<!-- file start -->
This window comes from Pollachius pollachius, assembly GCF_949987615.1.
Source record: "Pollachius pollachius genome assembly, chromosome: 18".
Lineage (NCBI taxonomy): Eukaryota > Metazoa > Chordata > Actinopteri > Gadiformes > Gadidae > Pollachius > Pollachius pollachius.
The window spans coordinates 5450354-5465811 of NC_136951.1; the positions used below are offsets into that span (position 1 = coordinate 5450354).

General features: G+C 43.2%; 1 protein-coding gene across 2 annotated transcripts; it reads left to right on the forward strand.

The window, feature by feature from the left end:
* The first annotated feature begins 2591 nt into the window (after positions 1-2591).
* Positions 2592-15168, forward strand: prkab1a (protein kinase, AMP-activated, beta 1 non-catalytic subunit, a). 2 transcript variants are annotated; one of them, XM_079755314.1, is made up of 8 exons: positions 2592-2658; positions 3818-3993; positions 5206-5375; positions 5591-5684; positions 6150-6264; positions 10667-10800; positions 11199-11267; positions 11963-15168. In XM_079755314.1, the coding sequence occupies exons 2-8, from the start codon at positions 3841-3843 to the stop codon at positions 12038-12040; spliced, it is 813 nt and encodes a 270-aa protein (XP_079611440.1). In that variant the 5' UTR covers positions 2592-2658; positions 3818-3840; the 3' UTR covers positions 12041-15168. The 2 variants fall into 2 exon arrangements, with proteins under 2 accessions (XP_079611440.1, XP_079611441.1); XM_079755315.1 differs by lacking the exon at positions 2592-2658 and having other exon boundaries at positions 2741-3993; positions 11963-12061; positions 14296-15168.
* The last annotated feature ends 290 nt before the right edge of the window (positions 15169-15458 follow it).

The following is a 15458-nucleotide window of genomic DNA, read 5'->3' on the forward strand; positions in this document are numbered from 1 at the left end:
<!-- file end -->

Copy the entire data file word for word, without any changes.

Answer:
This window comes from Pollachius pollachius, assembly GCF_949987615.1.
Source record: "Pollachius pollachius genome assembly, chromosome: 18".
Lineage (NCBI taxonomy): Eukaryota > Metazoa > Chordata > Actinopteri > Gadiformes > Gadidae > Pollachius > Pollachius pollachius.
The window spans coordinates 5450354-5465811 of NC_136951.1; the positions used below are offsets into that span (position 1 = coordinate 5450354).

General features: G+C 43.2%; 1 protein-coding gene across 2 annotated transcripts; it reads left to right on the forward strand.

The window, feature by feature from the left end:
* The first annotated feature begins 2591 nt into the window (after positions 1-2591).
* Positions 2592-15168, forward strand: prkab1a (protein kinase, AMP-activated, beta 1 non-catalytic subunit, a). 2 transcript variants are annotated; one of them, XM_079755314.1, is made up of 8 exons: positions 2592-2658; positions 3818-3993; positions 5206-5375; positions 5591-5684; positions 6150-6264; positions 10667-10800; positions 11199-11267; positions 11963-15168. In XM_079755314.1, the coding sequence occupies exons 2-8, from the start codon at positions 3841-3843 to the stop codon at positions 12038-12040; spliced, it is 813 nt and encodes a 270-aa protein (XP_079611440.1). In that variant the 5' UTR covers positions 2592-2658; positions 3818-3840; the 3' UTR covers positions 12041-15168. The 2 variants fall into 2 exon arrangements, with proteins under 2 accessions (XP_079611440.1, XP_079611441.1); XM_079755315.1 differs by lacking the exon at positions 2592-2658 and having other exon boundaries at positions 2741-3993; positions 11963-12061; positions 14296-15168.
* The last annotated feature ends 290 nt before the right edge of the window (positions 15169-15458 follow it).

The following is a 15458-nucleotide window of genomic DNA, read 5'->3' on the forward strand; positions in this document are numbered from 1 at the left end: